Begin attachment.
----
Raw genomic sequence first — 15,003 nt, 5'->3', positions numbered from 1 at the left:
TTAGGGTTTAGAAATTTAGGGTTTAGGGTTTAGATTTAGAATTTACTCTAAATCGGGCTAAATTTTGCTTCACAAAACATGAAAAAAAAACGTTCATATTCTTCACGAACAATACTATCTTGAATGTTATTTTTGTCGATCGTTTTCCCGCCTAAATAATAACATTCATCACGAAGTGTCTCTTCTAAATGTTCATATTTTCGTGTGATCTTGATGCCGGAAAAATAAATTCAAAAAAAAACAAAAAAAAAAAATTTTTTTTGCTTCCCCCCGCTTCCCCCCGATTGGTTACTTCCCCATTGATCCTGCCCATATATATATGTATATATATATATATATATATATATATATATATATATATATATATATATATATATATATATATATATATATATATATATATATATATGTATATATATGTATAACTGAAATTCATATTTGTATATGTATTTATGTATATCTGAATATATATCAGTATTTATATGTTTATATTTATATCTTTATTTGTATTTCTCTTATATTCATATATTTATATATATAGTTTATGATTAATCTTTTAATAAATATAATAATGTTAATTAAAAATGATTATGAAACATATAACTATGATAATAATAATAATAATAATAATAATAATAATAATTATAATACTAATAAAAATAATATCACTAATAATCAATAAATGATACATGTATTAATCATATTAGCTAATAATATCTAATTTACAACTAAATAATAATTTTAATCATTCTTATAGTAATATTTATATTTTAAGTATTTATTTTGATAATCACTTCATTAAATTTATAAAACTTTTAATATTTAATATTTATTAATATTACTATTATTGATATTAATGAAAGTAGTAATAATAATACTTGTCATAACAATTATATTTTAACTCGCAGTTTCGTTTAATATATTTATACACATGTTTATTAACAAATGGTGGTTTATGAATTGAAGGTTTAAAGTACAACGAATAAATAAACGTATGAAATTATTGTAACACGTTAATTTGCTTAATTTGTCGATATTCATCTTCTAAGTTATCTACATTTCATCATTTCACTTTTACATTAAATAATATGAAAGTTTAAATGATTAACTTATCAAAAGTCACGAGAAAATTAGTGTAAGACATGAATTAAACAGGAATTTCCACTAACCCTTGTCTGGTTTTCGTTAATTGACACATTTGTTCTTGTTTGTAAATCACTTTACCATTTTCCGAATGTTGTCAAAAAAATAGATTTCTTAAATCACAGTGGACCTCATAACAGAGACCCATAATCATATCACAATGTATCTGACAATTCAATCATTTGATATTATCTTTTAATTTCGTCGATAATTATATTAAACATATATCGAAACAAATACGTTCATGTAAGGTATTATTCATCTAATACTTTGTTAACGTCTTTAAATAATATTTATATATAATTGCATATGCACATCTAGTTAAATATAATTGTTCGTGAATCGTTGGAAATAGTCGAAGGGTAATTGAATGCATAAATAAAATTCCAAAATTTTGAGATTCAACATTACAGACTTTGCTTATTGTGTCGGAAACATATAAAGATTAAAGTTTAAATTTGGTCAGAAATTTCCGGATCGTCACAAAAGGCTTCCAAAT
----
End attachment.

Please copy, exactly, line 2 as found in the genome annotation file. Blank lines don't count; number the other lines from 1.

TTAGGGTTTAGAAATTTAGGGTTTAGGGTTTAGATTTAGAATTTACTCTAAATCGGGCTAAATTTTGCTTCACAAAACATGAAAAAAAAACGTTCATATTCTTCACGAACAATACTATCTTGAATGTTATTTTTGTCGATCGTTTTCCCGCCTAAATAATAACATTCATCACGAAGTGTCTCTTCTAAATGTTCATATTTTCGTGTGATCTTGATGCCGGAAAAATAAATTCAAAAAAAAACAAAAAAAAAAAATTTTTTTTGCTTCCCCCCGCTTCCCCCCGATTGGTTACTTCCCCATTGATCCTGCCCATATATATATGTATATATATATATATATATATATATATATATATATATATATATATATATATATATATATATATATATATATATATATATATATATATGTATATATATGTATAACTGAAATTCATATTTGTATATGTATTTATGTATATCTGAATATATATCAGTATTTATATGTTTATATTTATATCTTTATTTGTATTTCTCTTATATTCATATATTTATATATATAGTTTATGATTAATCTTTTAATAAATATAATAATGTTAATTAAAAATGATTATGAAACATATAACTATGATAATAATAATAATAATAATAATAATAATAATAATTATAATACTAATAAAAATAATATCACTAATAATCAATAAATGATACATGTATTAATCATATTAGCTAATAATATCTAATTTACAACTAAATAATAATTTTAATCATTCTTATAGTAATATTTATATTTTAAGTATTTATTTTGATAATCACTTCATTAAATTTATAAAACTTTTAATATTTAATATTTATTAATATTACTATTATTGATATTAATGAAAGTAGTAATAATAATACTTGTCATAACAATTATATTTTAACTCGCAGTTTCGTTTAATATATTTATACACATGTTTATTAACAAATGGTGGTTTATGAATTGAAGGTTTAAAGTACAACGAATAAATAAACGTATGAAATTATTGTAACACGTTAATTTGCTTAATTTGTCGATATTCATCTTCTAAGTTATCTACATTTCATCATTTCACTTTTACATTAAATAATATGAAAGTTTAAATGATTAACTTATCAAAAGTCACGAGAAAATTAGTGTAAGACATGAATTAAACAGGAATTTCCACTAACCCTTGTCTGGTTTTCGTTAATTGACACATTTGTTCTTGTTTGTAAATCACTTTACCATTTTCCGAATGTTGTCAAAAAAATAGATTTCTTAAATCACAGTGGACCTCATAACAGAGACCCATAATCATATCACAATGTATCTGACAATTCAATCATTTGATATTATCTTTTAATTTCGTCGATAATTATATTAAACATATATCGAAACAAATACGTTCATGTAAGGTATTATTCATCTAATACTTTGTTAACGTCTTTAAATAATATTTATATATAATTGCATATGCACATCTAGTTAAATATAATTGTTCGTGAATCGTTGGAAATAGTCGAAGGGTAATTGAATGCATAAATAAAATTCCAAAATTTTGAGATTCAACATTACAGACTTTGCTTATTGTGTCGGAAACATATAAAGATTAAAGTTTAAATTTGGTCAGAAATTTCCGGATCGTCACAAAAGGCTTCCAAAT